Alas, the demand for goats and guillotines in fraternal lodges has long since fizzled out, but the DeMoulins are actually still in business today, specializing in band uniforms. They have their own very fun and unique museum in Greenville, Illinois displaying their wilder products from the fraternal past, including a selection of their bucking billies. It’s well worth a visit. 


He’s resting on the couch today

And practicing his signs

The hailing signs, working grip,

And other monkey-shines

He mutters passwords ’neath his breath 

And other things he’ll quote;

They surely had an evening’s work

When father rode the goat. 


Monday, August 14, 2023

MSA Issues Disaster Relief Appeal for Maui Fires

(Patrick T. Fallon/AFP via Getty Images)

by Christopher Hodapp

The Masonic Service Association of North America has officially issued a Disaster Relief Appeal for the wildfire devastation on the Hawaiian island of Maui, on behalf of the Grand Lodge of Hawaii:

August 11, 2023
Hawaii Wild Fire Disaster Relief Appeal

"Last night, our beloved island of Maui was touched by the destructive forces of fires that swept through the community, leaving devastation in their wake. As Brothers of the Craft, let us remember that adversity only strengthens our bonds. Let us also use this moment to reflect on the fragility of life and the importance of being prepared, not just physically, but also in terms of the support systems we offer to one another."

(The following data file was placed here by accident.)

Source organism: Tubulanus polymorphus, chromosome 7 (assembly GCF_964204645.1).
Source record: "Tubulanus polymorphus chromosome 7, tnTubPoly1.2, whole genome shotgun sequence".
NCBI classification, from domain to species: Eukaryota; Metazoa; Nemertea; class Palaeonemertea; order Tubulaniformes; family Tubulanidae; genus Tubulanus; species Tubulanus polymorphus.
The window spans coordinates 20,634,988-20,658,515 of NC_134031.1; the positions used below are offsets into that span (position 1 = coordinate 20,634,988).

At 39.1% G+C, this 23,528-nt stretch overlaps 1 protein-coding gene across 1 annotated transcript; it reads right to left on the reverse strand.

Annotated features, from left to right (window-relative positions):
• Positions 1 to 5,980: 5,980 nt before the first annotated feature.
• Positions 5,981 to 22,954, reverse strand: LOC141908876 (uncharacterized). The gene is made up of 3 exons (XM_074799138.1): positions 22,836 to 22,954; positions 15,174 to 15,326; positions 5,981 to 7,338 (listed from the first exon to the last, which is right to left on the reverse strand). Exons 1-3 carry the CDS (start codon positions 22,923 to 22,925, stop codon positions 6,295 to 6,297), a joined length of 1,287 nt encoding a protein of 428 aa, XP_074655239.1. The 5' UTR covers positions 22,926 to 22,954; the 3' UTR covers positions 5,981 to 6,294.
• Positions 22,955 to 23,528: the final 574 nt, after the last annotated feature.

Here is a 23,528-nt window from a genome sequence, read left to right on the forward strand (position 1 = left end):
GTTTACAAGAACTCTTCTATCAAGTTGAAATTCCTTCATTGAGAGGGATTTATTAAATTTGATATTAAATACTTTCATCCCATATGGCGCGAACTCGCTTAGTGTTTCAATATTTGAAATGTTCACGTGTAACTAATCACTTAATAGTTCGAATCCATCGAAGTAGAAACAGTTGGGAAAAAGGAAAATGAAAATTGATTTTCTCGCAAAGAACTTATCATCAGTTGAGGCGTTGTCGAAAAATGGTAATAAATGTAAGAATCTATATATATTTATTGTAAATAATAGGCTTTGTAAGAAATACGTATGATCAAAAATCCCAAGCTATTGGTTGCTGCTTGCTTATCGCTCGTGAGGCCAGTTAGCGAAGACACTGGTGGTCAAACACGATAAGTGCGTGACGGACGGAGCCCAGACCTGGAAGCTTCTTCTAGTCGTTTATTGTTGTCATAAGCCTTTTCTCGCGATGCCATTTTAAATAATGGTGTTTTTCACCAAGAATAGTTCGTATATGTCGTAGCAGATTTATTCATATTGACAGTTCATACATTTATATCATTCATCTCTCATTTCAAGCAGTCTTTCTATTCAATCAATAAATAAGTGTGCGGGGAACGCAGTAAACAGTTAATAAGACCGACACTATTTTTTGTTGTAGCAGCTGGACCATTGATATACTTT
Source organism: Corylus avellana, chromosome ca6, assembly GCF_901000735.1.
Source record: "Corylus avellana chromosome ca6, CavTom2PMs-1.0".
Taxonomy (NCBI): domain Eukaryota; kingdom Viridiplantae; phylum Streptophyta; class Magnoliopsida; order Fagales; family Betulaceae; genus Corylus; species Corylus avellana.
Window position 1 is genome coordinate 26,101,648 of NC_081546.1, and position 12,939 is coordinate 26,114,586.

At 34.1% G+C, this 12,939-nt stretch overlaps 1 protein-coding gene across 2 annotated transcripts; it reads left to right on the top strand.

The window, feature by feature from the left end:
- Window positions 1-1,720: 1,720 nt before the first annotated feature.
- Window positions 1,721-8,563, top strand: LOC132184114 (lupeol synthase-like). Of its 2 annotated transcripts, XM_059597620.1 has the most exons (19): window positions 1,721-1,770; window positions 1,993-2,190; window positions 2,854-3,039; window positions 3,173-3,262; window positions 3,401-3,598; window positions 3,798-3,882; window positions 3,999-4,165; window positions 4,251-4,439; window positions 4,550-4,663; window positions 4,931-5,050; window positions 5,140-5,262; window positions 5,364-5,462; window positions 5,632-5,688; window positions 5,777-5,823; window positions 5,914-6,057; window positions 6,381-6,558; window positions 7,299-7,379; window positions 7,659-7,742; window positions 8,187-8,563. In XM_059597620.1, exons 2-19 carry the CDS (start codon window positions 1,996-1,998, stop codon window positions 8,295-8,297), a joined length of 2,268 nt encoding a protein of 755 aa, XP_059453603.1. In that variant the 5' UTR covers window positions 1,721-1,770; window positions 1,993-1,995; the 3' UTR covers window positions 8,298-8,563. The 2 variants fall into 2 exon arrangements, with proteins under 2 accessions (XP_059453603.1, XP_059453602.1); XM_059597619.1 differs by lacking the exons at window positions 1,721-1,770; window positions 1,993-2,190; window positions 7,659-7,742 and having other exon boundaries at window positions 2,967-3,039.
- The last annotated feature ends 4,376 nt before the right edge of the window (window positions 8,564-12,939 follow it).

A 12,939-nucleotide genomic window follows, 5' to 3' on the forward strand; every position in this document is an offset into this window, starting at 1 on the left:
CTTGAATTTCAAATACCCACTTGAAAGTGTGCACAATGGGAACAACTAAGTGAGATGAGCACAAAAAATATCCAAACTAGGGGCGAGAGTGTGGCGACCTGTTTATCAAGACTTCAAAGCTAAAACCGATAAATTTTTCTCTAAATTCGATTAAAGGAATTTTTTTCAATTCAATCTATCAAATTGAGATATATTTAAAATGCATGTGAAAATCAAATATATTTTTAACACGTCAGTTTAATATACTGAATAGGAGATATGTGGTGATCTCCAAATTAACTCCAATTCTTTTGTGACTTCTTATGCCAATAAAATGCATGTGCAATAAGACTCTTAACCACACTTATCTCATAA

Grand Master Dustin T. Verity has requested the Masonic Service Association of North America (MSA) to issue this Disaster Relief Appeal.

Please forward any donations you feel appropriate to help our devastated Brothers and their families in this stricken jurisdiction to MSA.

Please make checks payable to MSA Disaster Relief Appeal and send to:

Masonic Service Association
813 1st Avenue SE, Suite 357
Cedar Rapids, IA 52402

When remitting by check, please clearly mark that you wish the funds to go to the (Maui Wild Fires, Hawaii Disaster Relief Appeal.)

Sincerely and Fraternally,

Craig L. Davis, P.G.M.
Administrative Office Phone: (319) 206-5411

Remember that all donations made to the MSA are tax deductible, and they charge no service fees of any kind to Grand Lodges making the appeal—the amount you donate is what they receive.